“Can we go way back?”
The first time I met Robin, his arrival was not entirely unexpected. I had bumped into his wife Sue in Ipswich Record Office and it was she who sent him to visit me in June 2017. He travelled via his preferred method of transport, the electric bike. Cups of tea were plied (“Milk, no sugar, please.”), chairs made available, and once polite enquiries had been exchanged, we were off, roaming free with anecdotes of life in Trimley from his childhood onwards. Our conversational pentathlon included overgrown cauliflowers, Sleighton Hill, Gun Lane, Pea Harvesters and wildlife, for when it comes to Trimley’s and the surrounding countryside, Robin is your man. Since our first meeting, he periodically turns up in my life, making sure I am brought up to date with the badgers setts or railway work or indeed, anything else which is happening locally. Sometimes I’m out, sometimes I’m in but regardless of where I am he always comes with CDs of his latest photographic observations. Here is a man whose personal correspondence has always carried a Trimley address and who can find his way around all the roads, footpaths and tracks in the surrounding villages. With his knowledge of the landscape it seemed appropriate to examine how and why he interacts with it so knowingly. We recently agreed a date when we could sit down together and I could capture a fraction of his life and times.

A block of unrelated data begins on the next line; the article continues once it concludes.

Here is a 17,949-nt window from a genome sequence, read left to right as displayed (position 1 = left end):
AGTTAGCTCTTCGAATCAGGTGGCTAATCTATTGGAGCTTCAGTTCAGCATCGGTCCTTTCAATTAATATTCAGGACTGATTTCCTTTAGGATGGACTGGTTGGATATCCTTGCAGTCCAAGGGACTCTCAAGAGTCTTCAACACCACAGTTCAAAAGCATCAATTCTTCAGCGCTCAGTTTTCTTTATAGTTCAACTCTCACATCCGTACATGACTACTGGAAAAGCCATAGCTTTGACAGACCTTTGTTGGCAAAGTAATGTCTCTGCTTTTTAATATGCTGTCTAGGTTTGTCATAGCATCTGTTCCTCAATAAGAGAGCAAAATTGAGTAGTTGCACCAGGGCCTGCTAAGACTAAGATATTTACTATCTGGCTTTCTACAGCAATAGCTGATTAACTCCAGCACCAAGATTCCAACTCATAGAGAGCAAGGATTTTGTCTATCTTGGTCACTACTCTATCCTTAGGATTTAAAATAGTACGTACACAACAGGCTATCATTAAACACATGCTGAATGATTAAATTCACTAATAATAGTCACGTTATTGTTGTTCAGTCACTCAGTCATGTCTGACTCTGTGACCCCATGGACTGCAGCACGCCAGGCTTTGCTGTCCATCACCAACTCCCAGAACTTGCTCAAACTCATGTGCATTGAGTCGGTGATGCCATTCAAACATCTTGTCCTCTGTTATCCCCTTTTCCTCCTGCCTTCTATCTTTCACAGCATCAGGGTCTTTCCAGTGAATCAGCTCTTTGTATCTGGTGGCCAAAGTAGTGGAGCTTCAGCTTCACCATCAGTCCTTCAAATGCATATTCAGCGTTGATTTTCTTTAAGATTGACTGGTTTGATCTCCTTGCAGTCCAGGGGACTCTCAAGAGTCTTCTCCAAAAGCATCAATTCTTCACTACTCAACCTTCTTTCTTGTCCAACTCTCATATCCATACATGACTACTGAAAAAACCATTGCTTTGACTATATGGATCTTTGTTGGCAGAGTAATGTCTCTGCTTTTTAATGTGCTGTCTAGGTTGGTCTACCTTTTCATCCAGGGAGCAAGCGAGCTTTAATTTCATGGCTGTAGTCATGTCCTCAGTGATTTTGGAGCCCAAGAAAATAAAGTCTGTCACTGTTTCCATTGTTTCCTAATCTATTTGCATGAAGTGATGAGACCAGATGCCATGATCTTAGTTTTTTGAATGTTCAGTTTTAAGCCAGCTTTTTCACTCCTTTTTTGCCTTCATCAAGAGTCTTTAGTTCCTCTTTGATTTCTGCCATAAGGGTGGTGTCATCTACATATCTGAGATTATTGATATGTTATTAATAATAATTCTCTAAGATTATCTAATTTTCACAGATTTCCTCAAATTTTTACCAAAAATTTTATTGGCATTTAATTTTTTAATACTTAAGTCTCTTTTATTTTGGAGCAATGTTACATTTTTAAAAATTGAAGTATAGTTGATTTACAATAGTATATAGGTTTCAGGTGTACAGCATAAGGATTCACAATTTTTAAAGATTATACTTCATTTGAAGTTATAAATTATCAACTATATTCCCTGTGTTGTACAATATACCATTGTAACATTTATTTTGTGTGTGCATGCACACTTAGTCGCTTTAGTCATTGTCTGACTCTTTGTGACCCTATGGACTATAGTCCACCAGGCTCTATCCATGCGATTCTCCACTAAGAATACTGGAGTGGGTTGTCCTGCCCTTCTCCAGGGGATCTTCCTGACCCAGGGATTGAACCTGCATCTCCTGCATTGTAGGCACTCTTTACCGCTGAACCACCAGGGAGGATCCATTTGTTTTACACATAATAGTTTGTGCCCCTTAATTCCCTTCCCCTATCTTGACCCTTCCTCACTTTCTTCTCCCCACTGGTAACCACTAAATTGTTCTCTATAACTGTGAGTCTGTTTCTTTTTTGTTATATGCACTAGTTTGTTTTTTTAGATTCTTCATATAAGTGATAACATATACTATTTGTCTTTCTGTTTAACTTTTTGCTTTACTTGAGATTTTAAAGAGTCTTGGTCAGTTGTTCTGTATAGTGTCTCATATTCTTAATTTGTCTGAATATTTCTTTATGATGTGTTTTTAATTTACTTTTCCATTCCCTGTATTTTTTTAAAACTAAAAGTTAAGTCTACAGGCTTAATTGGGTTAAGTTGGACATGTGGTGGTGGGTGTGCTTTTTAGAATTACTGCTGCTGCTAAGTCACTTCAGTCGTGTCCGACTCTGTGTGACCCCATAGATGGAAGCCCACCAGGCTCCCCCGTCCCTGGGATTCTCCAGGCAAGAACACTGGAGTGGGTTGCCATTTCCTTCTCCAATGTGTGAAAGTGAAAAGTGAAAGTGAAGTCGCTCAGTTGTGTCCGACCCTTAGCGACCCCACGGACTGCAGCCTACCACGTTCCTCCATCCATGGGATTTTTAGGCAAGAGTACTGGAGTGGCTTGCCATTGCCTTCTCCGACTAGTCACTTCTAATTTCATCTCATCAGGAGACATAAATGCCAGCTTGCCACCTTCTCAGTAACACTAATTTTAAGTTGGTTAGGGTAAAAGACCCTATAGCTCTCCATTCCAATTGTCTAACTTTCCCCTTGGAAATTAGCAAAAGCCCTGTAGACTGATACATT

Robin was born in Trimley, on the 6th June 1942 but it was in St. Mary’s rather than St. Martins. His parents’ house, 1 Maud Villas, was built in1900 and had been originally fitted out it with all the necessary kitchen appliances for the period; a copper and a bread oven. Both of these items required considerable effort and input from the occupants, not to mention fuel and during the war, his parents would have doubtless been sparing and frugal with coal and gas. Because, of course, rationing was in full swing and remained so until some considerable time after the war. Robin’s first memories are of taped windows and blackout curtains. He thinks he can remember searchlights but candidly and cheerfully said he may have seen one too many war time films and maybe they have feed into his memories. But he was quite certain about the Doodlebug flying over Trimley Railway Station in 1944, heading to a field nearby. What happened to it, he didn’t record but there may be others who did.
Trimley St. Mary Primary School in the first half of the 20th century. Sometime after 1926 when white lines were painted according to national criteria.
I have a mental image of Robin whereby he demonstrates corrugated socks permanently at half mast, scraped knees and a taste for wandering off for adventures and high jinks in the surrounding countryside. Despite not being excited by school, Robin’s memory is spot on when it comes to recalling what school was like in the nineteen forties and fifties.
“I learnt to read and write and all that, but I wasn’t really interested. I was never interested in anything and my proper education didn’t start until I started work at Fison’s.”
His school memories are clear and distinct and so numerous that following represents just a fraction of his memories: